30 Faces of HIV – Eight

By Shayne Woodsmith, Faces of Edmonton


“I was diagnosed with HIV about twenty years ago. I started volunteering at HIV Edmonton about three years ago, but I’ve done a lot of volunteering elsewhere.”

“I’m a recovering drug addict and I was a sex trade worker for years down in Vancouver so I really turned my life around several years ago. I got off the methadone and everything else and I like to share my story with people to give them hope that it doesn’t end there and that life after addiction and diagnoses is possible and it’s actually amazing.”

“There’s a lot of judgement surrounding addiction, sex trade, and HIV. Fortunately for me, I’ve got all of that in my story so I like to be very vocal about it to try to change people’s perspectives on what those things mean and about the people those things affect because it’s real people.”

“Changing my life was a long process. I knew I had to change when I was getting sick a lot, ending up in hospitals a lot—I’d almost been murdered a few times—and I knew I wasn’t going to live very long if I didn’t change my life. It started out as small steps and a lot of falls, but I kept getting back up everytime and I kept trying and learning new things with every attempt, which really brought me out of that.”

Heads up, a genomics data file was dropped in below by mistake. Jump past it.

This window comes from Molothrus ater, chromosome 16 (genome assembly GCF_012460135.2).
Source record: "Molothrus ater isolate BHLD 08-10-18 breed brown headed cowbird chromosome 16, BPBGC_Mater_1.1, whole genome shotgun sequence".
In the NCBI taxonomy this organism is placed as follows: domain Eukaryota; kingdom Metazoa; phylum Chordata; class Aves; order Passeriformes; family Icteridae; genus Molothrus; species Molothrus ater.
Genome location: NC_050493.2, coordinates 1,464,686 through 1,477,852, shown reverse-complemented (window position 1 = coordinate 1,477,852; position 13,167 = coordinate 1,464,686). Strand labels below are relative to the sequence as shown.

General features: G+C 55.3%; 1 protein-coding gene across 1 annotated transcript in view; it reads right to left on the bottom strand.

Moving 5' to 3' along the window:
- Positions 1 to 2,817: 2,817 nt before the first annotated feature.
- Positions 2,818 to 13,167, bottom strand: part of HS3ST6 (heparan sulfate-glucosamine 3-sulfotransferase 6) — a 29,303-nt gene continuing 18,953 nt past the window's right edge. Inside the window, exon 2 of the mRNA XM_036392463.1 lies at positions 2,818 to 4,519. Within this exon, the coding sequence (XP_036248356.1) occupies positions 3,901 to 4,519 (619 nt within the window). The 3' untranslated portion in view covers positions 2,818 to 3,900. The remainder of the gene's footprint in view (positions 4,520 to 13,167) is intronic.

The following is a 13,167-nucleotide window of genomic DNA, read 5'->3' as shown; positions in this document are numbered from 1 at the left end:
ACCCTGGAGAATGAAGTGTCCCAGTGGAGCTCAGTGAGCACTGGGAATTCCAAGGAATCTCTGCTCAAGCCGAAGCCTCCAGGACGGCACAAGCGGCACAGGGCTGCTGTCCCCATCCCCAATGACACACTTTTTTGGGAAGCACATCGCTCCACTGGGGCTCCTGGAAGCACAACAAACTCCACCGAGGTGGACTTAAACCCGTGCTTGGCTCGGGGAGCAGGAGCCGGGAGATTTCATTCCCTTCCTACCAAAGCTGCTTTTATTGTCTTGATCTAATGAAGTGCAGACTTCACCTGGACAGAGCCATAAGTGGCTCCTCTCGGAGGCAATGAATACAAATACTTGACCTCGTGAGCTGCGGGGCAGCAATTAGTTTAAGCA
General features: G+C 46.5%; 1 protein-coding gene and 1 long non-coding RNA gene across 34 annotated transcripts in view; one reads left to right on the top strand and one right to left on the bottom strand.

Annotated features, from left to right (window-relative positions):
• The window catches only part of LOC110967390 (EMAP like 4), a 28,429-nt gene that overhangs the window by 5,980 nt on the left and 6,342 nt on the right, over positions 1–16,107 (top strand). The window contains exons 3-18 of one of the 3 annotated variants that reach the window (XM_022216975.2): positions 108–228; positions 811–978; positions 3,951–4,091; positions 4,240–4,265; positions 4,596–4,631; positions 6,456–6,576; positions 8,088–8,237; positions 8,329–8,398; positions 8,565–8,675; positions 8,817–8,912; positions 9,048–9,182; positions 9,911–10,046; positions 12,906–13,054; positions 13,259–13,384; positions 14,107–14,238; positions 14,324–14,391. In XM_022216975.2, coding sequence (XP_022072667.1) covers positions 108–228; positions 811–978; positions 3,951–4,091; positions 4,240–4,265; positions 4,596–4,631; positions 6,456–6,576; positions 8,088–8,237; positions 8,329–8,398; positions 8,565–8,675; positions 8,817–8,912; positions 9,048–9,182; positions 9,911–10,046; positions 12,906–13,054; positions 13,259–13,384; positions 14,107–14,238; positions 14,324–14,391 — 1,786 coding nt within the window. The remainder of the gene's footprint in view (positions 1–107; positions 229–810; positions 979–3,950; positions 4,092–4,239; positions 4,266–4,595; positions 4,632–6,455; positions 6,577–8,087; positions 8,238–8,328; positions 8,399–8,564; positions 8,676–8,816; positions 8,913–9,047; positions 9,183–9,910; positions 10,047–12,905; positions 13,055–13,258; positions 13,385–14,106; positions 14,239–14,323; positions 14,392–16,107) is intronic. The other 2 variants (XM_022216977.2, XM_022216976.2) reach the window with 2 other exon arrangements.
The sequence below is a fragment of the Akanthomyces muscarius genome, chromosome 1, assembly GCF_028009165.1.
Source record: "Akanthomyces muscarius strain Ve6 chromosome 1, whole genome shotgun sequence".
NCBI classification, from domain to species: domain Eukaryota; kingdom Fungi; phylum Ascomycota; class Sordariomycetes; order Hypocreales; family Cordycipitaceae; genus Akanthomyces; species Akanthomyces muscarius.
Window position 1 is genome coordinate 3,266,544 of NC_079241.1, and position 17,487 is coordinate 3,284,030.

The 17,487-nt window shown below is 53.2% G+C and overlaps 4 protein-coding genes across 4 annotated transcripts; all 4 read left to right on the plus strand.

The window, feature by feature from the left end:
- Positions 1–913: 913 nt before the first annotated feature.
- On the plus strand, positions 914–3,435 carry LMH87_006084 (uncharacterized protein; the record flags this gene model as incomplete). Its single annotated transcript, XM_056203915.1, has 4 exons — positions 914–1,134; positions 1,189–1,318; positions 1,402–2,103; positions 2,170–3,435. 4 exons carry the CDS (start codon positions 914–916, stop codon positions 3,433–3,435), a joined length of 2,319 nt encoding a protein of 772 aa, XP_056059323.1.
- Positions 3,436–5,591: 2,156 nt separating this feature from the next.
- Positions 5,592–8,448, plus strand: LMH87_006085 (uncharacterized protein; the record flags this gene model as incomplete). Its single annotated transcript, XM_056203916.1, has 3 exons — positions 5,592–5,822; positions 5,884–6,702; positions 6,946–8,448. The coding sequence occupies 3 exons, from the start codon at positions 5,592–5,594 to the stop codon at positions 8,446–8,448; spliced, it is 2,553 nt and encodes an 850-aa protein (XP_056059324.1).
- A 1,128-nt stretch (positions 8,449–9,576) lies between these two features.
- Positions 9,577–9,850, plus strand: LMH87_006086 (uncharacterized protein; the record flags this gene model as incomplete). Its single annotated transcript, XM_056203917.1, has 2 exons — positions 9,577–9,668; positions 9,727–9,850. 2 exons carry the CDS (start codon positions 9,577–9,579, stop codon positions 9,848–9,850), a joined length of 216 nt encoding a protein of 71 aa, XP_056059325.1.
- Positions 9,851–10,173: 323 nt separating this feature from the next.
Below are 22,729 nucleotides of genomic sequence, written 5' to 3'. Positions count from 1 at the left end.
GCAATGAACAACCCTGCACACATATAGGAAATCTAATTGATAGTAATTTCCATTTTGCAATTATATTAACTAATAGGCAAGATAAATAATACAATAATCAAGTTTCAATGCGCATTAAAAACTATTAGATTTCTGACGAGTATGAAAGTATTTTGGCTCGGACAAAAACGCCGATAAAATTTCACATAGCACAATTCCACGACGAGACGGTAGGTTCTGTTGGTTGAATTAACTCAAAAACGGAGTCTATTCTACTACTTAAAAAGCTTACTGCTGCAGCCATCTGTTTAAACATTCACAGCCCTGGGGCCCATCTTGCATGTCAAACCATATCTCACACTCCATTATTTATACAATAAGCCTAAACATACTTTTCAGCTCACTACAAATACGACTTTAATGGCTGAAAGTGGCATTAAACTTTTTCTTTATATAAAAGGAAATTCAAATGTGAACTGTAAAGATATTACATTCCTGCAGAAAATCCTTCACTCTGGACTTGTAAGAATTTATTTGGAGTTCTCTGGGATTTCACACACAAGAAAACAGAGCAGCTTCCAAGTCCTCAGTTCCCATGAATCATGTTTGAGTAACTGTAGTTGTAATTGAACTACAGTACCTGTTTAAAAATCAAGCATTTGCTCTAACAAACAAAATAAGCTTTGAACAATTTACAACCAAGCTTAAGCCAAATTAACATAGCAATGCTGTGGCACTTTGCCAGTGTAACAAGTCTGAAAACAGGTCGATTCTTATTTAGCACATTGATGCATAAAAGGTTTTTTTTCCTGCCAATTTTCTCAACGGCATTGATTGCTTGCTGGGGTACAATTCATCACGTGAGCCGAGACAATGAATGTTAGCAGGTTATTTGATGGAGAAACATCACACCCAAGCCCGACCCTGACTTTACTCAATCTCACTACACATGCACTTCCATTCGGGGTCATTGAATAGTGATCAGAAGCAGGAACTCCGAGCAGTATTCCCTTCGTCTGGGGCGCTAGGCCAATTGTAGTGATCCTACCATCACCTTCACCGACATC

“I was really lucky in that I got to continue my journey to get better. A lot of people make those attempts but unfortunately, circumstances don’t allow it. It’s a very dangerous lifestyle and there’s a lot of people that prey on people that are very vulnerable, so I don’t really think it’s perseverance and determination so much as luck and a lot of good people helping to show you your self-worth when you don’t feel you have any.”

“I have PTSD now. Which I actually look at as a positive because it gives me the opportunity to say, ‘Okay, this is a journey. This doesn’t just stop. I’m continually growing and changing, and I’m embracing what it has brought me so I can learn more about myself, even with the anxiety and everything.’ To get into those kinds of lifestyles, you usually don’t just start out one day. For a lot of people there’s a lot of trauma and stuff that’s brought them there.”

“I’m working on writing my story so hopefully I’ll get it finished. My story is really crazy. I was in Vancouver’s Downtown Eastside and a lot of friends were going missing at the time. I was down there when Picton was down there. I almost got into his vehicle, but thank God he stinks. That is just one piece of it—living on skid road for years, you’ve got a lot of stories to tell.”

Photography Credit: Shayne Woodsmith
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